The halfway point can be deceiving.
Recently, I touted the virtues of an out-and-back training course, but this style comes with its challenges as well. For one thing, when the scenery doesn't change, you have fewer distractions from any pain or discomfort you might find, the usual complaint against races that follow this format.
My bigger problem, however, is the halfway point. You finally get to that point as far from home as you'll get, and you have no choice but to go back. I usually get energized for a moment. I've made it this far, so I know I can make it that far in the other direction. There's a brief rush that propels me forward as though I can take on the world.
And then I hit the 60% mark. Between 60-80% of whatever I'm doing, I always start to get shaky. The first half is fresh and exciting, that midpoint such a great goal, but then I have to keep going, and of course, the back half is going to be more difficult, because you've got the collected weight of the first half pulling you down. On today's run, I was feeling it something fierce on way home. My quads were tightening up, and my calf started screaming. It's not until I hit that last 20%, when I can tell myself I'm almost done, that I can stop fighting my brain and just let my legs work. Today was just a harder run.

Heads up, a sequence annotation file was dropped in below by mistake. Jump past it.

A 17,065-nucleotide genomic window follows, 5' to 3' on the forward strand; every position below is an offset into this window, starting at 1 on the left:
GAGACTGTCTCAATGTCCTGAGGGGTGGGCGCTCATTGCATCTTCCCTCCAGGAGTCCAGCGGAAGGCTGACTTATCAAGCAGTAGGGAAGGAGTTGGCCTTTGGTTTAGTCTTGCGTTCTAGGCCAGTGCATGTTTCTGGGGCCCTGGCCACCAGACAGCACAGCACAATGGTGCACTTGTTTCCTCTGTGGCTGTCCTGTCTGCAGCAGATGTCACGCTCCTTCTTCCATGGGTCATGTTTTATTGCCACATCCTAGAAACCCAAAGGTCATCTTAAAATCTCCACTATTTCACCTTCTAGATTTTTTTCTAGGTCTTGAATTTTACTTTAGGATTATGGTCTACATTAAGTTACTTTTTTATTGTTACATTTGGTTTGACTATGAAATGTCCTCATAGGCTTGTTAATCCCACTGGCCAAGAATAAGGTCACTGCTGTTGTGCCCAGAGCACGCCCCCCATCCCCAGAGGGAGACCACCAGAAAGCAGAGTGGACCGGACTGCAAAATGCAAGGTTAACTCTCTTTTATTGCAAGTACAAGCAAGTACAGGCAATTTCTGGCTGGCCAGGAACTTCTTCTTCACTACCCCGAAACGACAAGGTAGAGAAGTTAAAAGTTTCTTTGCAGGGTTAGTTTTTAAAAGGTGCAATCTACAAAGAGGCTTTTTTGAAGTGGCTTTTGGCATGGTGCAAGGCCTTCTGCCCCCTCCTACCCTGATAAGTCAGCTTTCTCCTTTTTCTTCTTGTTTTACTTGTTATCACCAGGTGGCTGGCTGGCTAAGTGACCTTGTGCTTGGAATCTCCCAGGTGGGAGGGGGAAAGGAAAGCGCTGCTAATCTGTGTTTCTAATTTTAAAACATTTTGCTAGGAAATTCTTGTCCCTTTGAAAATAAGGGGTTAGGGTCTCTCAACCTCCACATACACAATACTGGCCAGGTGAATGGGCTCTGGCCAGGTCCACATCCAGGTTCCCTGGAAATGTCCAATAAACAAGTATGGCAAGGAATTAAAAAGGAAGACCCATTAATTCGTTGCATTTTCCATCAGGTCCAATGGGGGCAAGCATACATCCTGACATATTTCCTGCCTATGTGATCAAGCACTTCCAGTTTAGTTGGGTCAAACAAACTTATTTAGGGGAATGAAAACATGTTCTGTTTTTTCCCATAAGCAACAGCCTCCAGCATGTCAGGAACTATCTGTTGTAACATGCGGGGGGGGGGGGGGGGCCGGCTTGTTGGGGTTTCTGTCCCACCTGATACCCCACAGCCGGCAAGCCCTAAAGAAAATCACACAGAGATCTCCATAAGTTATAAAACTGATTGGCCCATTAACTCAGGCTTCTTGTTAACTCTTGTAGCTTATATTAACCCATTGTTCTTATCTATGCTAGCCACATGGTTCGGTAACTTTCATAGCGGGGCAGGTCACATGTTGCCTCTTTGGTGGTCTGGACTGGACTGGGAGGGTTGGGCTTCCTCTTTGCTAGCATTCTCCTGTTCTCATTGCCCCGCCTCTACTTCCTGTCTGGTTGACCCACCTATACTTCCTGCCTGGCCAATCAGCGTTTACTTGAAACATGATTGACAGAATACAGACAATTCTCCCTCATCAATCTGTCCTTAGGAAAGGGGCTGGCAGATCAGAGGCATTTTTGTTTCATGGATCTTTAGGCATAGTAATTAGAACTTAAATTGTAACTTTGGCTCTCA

It's appropriate that this challenge occurred today, one day after the halfway point of my 30-day challenges. Since January 1st doesn't count, yesterday was day 15 of yoga and Janu-water. The first has been extremely rewarding, and the latter has been surprisingly difficult. Still, I've made it halfway, which should mean that it gets easier, right?
Well, no. Of course not. Because I start rehearsals for my next show on Wednesday, which is going to make it difficult to find time to complete yoga a challenge, and what's more, the show necessarily involves drinking things other than water. I still intend to hold to my plan as long as possible and at all times when not at rehearsal, but I recognize what an incredible challenge this is going to be. Until I hit that last week of the month (80%), things are going to be a little rough for me.
Recognizing this pattern is a big part of the solution. Just knowing that I approach all of my challenges this way helps me to rationalize and fight through that 20% where I start questioning why I'm doing any of this at all. The changes that I'm trying to make are not just for January, and I need to be able to hold over my healthy choices in the face of adversity. It's been great to have a little buffer to get my rhythm while I got started, but the real challenge starts now.
Of course, as of this morning, I've run more miles this month than in any month last year, so I have to think I'm heading in the right direction.
A good start to the second half.